Changing Medicare Supplement Plans
Can I change Medigap plans after my open enrollment period?
Under federal law, you have a guaranteed issue right to buy a Medicare Supplement Plan (also known as MedSup or Medigap) during the open enrollment period, which begins the first month you have Medicare Part B and are age 65 or older. This means that during this six-month enrollment period, insurers cannot turn you down or charge you more because of a pre-existing health condition.
There are some exceptions to the rule, however. You have the right to buy a MedSup policy if any of the following apply:
You have a Medicare Advantage plan, and the insurance company has left your service area.
Your Medicare Advantage plan has been discontinued or is leaving Medicare.
You have moved out of your Medicare Advantage plan's service area.
You currently have Original Medicare, and your employer coverage is ending.
You have Original Medicare coverage and a Medicare SELECT plan, and you move out of the Medicare SELECT plan's service area.
You lose your Medicare Supplemental Plan because the insurance company went bankrupt.
You end your Medigap coverage because the insurance company misled you or was not compliant with the law.
You are still within your six-month open enrollment period.
There are additional reasons that may qualify you for a "trial right" to purchase a Medigap policy. For this reason, you should shop around and check with the individual insurance company in your state to see if changing Medicare Supplement Plans is possible in your situation.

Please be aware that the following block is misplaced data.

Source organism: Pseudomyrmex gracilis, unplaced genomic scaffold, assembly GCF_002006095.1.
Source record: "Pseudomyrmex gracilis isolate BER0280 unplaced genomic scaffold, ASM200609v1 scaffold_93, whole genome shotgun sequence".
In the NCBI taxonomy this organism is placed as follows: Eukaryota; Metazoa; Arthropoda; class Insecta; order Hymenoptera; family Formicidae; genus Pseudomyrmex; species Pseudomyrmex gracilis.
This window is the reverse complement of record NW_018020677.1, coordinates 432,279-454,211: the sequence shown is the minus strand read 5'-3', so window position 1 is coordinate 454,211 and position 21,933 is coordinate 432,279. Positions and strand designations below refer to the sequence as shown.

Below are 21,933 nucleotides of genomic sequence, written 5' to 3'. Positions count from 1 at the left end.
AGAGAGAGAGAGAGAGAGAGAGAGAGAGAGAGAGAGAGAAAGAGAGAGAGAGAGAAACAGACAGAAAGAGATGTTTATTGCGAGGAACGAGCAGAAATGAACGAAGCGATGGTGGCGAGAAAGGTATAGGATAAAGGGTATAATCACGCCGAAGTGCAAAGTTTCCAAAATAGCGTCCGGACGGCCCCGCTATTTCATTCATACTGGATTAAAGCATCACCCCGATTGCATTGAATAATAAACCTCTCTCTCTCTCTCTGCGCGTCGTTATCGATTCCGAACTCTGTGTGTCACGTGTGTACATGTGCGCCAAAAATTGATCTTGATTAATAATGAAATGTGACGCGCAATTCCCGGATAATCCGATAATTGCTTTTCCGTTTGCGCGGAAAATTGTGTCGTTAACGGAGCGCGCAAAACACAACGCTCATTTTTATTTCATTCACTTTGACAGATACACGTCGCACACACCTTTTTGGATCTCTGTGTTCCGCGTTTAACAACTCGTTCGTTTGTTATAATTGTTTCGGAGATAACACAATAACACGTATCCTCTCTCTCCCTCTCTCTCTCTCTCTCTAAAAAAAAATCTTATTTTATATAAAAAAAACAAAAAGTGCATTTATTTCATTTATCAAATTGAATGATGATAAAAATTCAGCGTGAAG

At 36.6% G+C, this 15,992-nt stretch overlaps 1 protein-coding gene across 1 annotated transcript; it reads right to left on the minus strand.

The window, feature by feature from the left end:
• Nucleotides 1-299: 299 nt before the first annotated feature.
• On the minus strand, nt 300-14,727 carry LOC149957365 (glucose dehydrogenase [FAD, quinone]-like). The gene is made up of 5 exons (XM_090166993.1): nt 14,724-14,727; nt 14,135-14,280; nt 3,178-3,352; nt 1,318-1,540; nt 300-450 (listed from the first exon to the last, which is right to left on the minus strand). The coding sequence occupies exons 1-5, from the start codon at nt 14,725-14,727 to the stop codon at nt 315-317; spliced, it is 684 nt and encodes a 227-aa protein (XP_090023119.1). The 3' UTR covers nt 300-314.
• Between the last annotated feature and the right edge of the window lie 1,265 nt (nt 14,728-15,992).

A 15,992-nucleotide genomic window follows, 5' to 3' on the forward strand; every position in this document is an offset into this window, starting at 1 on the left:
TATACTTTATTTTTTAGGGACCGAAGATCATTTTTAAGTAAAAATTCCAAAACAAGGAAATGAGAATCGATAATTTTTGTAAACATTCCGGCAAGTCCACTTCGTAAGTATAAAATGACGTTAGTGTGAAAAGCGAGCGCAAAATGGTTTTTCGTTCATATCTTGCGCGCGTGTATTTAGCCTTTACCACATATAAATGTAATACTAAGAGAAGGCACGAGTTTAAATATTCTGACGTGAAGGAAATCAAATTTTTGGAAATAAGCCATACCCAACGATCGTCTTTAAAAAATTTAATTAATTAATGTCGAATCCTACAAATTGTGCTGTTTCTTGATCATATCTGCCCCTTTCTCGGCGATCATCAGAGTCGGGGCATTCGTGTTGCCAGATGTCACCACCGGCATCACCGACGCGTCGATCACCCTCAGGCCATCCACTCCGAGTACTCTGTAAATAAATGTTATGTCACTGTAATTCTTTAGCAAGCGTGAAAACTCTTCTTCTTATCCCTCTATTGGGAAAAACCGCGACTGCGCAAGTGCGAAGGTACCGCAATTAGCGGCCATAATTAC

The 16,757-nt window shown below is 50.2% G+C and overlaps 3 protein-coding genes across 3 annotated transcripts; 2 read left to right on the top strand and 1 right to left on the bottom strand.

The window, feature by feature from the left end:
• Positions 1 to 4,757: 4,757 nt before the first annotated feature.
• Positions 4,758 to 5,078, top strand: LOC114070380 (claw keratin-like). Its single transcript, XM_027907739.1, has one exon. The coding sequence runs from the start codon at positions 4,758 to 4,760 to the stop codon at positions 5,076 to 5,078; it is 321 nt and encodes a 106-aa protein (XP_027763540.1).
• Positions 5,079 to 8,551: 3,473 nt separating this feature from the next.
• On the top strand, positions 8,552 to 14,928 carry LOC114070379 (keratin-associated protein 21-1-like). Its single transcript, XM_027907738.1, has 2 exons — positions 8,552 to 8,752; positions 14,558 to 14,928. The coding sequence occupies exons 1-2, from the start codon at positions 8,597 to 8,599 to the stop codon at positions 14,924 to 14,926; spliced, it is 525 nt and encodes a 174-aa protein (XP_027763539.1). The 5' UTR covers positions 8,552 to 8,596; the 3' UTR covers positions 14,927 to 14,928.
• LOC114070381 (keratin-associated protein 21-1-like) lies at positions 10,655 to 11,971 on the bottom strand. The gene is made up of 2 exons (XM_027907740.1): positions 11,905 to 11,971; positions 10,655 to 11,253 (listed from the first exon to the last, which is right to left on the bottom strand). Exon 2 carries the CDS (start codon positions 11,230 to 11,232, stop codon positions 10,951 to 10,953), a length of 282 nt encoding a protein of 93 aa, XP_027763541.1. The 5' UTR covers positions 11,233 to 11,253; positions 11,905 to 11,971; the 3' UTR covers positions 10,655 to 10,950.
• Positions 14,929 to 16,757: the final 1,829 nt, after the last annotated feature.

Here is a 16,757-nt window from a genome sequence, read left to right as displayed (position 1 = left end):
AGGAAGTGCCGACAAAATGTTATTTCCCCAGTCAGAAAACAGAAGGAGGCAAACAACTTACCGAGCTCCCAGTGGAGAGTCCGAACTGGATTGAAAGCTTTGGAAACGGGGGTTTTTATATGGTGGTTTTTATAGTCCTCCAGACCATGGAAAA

Will I have to wait for coverage after changing Medigap plans?
After changing MedSup Plans, you may have to wait to receive coverage for certain benefits. If this is outside the open enrollment period and you have a pre-existing condition (assuming the insurer lets you make the switch), you may have to wait to be covered for expenses associated with that condition. The wait time for coverage of your pre-existing coverage can be up to six months.
Also, if after changing Medigap plans, the new plan offers benefits that aren't covered under your current plan, you may have to wait up to six months to be covered for those new benefits as well.
Do I have to change Medigap plans if my older policy has been discontinued?
You do not have to change plans just because your Medigap policy is no longer offered. Older Medigap policies have different coverage than plans being currently sold. For example, Medigap policies sold after January 1, 2006, no longer include prescription drug coverage, but if you purchased your plan before then, you can keep the older policy. You may want to hang on to your older Medigap policy if it includes coverage for prescription drug expenses, and changing Medigap plans would dramatically increase your out-of-pocket costs for prescription drugs.
At the same time, keep in mind that newer, current Medicare Supplement Plans may include additional coverage not included in your older plan, such as guaranteed renewable policy or a lower premium. It is important to weigh your present health needs and compare plans to find the best fit for you.